Pros: The auctioneer came with a truck and loaded up our items; an advantage since we have small cars. When you sell at auction you have the option of setting a reserve so that if bidding doesn’t reach the minimum amount you are willing sell for then you can have the item back (read more about reserves below). It was a fun and exciting night, we made some money and we came home to less stuff in the basement.
Cons: If the auction isn’t well attended you can end up making very little money. Also, if your items are in the wrong auction; for example you have a collection of Chinese export plates but the big draw that night is motorcycle memorabilia then you will do poorly. Talk to the auctioneer and make sure your items are in the right auction for the crowd that night.
What I learned:The auction house takes a commission anywhere between 15%-25% so be sure to do your homework and put your items with a reputable auction house. Similar to my experience with ebay, unique or one of a kind items did really well while older furniture and vintage glassware and china did not do well. A 1940’s solid Cherry sideboard only fetched $50.00 (I almost cried) but an old duck decoy went for over $400.00 (I couldn’t believe it)! Also, we chose not to set a reserve because if the item didn’t reach the minimum not only would have to take the item back but the auctioneer would still takes a commission (determined by the reserve price).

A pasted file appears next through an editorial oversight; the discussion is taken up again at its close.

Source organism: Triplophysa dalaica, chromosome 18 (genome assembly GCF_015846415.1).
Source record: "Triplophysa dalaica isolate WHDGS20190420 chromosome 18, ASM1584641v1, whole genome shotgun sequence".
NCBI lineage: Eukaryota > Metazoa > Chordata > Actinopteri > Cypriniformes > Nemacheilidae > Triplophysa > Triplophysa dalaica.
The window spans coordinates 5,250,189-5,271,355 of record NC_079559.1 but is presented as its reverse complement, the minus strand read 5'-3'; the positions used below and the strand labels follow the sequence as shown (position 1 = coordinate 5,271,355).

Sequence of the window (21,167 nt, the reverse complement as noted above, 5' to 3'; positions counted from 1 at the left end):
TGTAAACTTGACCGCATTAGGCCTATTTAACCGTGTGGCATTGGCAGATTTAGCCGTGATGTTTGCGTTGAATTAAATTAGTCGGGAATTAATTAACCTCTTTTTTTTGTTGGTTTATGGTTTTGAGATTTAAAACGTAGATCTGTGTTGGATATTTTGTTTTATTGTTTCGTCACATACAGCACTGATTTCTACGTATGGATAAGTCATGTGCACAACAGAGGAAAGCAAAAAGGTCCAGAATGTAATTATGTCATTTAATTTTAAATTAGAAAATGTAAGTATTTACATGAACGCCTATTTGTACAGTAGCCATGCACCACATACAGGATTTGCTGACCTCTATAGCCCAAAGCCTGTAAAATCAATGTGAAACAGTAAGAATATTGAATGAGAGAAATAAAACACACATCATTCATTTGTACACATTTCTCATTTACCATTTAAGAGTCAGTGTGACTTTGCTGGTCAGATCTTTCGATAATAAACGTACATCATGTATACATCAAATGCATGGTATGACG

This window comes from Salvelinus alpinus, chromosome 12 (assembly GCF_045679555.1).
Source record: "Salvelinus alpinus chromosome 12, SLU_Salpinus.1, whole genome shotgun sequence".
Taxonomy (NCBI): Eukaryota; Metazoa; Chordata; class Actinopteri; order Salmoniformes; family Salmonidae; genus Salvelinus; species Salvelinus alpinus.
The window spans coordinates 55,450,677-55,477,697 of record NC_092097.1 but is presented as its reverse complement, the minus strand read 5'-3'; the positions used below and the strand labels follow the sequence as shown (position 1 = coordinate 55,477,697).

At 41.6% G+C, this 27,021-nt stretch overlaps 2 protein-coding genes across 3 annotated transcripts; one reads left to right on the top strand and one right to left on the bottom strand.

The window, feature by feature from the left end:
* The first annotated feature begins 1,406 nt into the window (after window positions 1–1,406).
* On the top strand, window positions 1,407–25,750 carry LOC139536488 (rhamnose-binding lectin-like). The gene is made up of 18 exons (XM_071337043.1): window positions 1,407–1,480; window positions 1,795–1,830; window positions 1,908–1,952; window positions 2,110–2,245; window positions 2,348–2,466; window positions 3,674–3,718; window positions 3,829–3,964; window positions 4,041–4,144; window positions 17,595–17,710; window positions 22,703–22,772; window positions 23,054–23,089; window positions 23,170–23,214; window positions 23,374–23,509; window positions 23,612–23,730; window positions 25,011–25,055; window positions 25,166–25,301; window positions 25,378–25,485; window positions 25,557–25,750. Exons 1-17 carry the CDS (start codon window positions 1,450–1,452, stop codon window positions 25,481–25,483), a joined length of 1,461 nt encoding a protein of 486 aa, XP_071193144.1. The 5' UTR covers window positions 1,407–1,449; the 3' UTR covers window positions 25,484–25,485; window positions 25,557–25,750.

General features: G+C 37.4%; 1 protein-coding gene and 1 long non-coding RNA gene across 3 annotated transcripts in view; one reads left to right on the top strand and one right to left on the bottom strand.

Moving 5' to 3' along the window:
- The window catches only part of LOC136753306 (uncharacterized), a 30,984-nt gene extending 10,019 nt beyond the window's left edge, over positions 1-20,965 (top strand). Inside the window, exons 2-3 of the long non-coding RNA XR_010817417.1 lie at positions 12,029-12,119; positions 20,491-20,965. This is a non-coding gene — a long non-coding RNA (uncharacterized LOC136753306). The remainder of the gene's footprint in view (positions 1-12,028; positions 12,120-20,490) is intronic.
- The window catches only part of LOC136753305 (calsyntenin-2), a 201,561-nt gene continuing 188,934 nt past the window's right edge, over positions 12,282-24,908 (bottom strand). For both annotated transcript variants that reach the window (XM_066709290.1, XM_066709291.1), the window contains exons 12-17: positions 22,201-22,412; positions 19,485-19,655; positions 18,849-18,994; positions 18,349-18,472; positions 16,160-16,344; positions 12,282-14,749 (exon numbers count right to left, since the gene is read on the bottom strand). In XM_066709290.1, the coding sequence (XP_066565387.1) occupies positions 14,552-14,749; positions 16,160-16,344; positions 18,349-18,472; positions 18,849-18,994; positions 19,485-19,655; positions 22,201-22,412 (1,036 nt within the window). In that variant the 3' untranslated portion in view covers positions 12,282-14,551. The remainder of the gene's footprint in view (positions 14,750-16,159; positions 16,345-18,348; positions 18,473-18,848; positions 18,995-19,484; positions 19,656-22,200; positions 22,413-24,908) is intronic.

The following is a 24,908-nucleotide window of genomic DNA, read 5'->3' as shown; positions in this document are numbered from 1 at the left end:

Pros: Similar to auction houses the consignment shop will usually send a truck to transport your big and bulky items. If the shop is heavily trafficked lots of people will see your item. The consignment shop usually styles your items so that they are shown in the very best light.
Cons: Many consignment shops lower the prices every 30 days an item doesn’t sell. You need to tell the owner your bottom line on price so that you can take the item back if it doesn’t sell. The shop takes 40%-50% of the final sale price.